Re: Why is "endianness" relevant when storing data on disks but not when in memory?

From: Doug Ewell <>
Date: Sat, 5 Jan 2013 18:11:59 -0700

"Martin J. Dürst" wrote:

>> When Unicode data is in a file we would say, for example, "The file
>> contains UTF-32BE data."
>> When Unicode data is in memory we would say, "There is UTF-32 data in
>> memory."
>> When Unicode data is sent across the Internet we would say, "The
>> UTF-32 data was sent across the Internet."
> The first is correct. The second is correct. The third is wrong. The
> Internet deals with data as a series of bytes, and by its nature has
> to pass data between big-endian and little-endian machines. Therefore,
> endianness is very important on the Internet. So you would say:
> "The UTF-32BE data was sent across the Internet."

The larger problem here is that most civilians don't understand what is
truly meant by "UTF-32BE" and "UTF-32LE".

In general, people think these terms simply mean "big-endian UTF-32" and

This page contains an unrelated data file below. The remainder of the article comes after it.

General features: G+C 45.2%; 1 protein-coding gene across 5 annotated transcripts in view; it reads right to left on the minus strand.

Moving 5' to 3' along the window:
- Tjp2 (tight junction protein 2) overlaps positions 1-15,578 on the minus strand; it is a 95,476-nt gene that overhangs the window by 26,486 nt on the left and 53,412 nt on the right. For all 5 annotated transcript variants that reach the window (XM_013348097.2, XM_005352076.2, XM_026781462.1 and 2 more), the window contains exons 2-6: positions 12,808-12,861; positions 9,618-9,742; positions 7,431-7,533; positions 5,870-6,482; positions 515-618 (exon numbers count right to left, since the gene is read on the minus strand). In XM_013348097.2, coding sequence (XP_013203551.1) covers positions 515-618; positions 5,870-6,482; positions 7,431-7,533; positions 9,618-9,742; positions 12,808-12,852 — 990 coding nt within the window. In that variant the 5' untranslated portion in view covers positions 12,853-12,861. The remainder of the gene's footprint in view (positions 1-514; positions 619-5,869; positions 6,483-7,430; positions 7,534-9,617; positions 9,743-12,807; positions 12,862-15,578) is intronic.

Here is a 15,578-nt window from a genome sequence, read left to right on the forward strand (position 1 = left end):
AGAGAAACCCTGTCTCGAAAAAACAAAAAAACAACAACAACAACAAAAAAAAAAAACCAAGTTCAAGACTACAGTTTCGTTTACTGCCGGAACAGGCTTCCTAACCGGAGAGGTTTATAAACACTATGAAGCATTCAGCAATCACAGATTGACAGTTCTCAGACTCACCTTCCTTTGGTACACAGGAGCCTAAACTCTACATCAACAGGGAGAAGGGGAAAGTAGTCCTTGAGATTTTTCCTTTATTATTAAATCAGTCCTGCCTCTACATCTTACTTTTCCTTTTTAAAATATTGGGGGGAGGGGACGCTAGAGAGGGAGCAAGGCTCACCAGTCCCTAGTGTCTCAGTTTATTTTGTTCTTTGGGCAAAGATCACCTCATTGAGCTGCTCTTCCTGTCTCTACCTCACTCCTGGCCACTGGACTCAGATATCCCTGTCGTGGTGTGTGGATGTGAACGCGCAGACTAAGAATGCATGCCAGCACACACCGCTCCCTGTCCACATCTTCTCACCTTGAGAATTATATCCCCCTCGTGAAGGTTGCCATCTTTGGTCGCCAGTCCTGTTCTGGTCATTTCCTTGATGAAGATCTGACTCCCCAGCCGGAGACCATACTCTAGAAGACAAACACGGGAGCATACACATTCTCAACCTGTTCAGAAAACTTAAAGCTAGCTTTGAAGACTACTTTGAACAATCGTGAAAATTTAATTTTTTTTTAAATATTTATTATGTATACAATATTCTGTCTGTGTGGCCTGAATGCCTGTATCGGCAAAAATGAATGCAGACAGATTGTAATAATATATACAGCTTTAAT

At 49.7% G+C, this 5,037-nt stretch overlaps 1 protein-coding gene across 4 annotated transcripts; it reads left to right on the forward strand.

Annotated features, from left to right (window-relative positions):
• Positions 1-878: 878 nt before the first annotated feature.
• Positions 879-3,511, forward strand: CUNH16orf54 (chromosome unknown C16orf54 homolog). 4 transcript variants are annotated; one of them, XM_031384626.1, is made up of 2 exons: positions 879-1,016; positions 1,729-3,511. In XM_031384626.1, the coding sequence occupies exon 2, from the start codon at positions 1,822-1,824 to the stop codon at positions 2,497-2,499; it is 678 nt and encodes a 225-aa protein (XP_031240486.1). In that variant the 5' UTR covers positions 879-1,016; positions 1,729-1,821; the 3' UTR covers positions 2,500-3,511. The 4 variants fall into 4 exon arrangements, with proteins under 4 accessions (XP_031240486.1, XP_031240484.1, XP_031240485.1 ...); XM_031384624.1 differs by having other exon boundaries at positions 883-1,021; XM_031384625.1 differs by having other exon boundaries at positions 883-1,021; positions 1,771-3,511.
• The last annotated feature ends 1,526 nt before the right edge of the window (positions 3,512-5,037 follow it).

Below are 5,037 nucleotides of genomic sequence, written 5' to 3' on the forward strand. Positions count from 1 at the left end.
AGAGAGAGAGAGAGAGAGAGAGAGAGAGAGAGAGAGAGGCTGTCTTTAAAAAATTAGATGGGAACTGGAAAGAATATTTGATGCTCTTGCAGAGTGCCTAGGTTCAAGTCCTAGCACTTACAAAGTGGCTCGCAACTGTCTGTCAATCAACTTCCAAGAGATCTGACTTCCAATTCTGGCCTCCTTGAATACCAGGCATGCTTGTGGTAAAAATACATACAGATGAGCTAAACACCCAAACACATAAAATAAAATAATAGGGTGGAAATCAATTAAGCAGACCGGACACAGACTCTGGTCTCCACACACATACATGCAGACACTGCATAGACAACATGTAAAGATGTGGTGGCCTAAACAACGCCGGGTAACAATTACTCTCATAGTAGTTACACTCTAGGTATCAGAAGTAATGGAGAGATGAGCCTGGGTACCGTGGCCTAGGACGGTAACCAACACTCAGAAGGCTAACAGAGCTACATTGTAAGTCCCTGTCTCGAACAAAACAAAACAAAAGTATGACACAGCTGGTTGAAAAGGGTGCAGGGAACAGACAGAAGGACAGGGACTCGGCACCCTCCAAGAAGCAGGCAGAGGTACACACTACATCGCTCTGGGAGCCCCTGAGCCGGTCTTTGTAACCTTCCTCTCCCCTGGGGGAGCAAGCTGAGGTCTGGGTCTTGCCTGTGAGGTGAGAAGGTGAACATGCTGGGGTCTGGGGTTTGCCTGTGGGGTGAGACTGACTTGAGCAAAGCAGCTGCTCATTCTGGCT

"little-endian UTF-32" respectively, without the additional connotation
(defined in D99 and D100) that U+FEFF at the beginning of a stream
defined as "UTF-32BE" or "UTF-32LE" is supposed to be interpreted,
against all logic, as a zero-width no-break space.

Because of this, it's not automatically the case that "the file contains
UTF-32BE data." That statement implies that there is no initial U+FEFF,
or if there is one, that it is meant to be a ZWNBSP. You could just as
easily have a "UTF-32" file, which might have an initial U+FEFF (which
then defines the endianness of the data) or might not (which means the
data is big-endian unless a "higher-level protocol" dictates otherwise).

Doug Ewell | Thornton, Colorado, USA | @DougEwell ­ 
Received on Sat Jan 05 2013 - 19:15:56 CST

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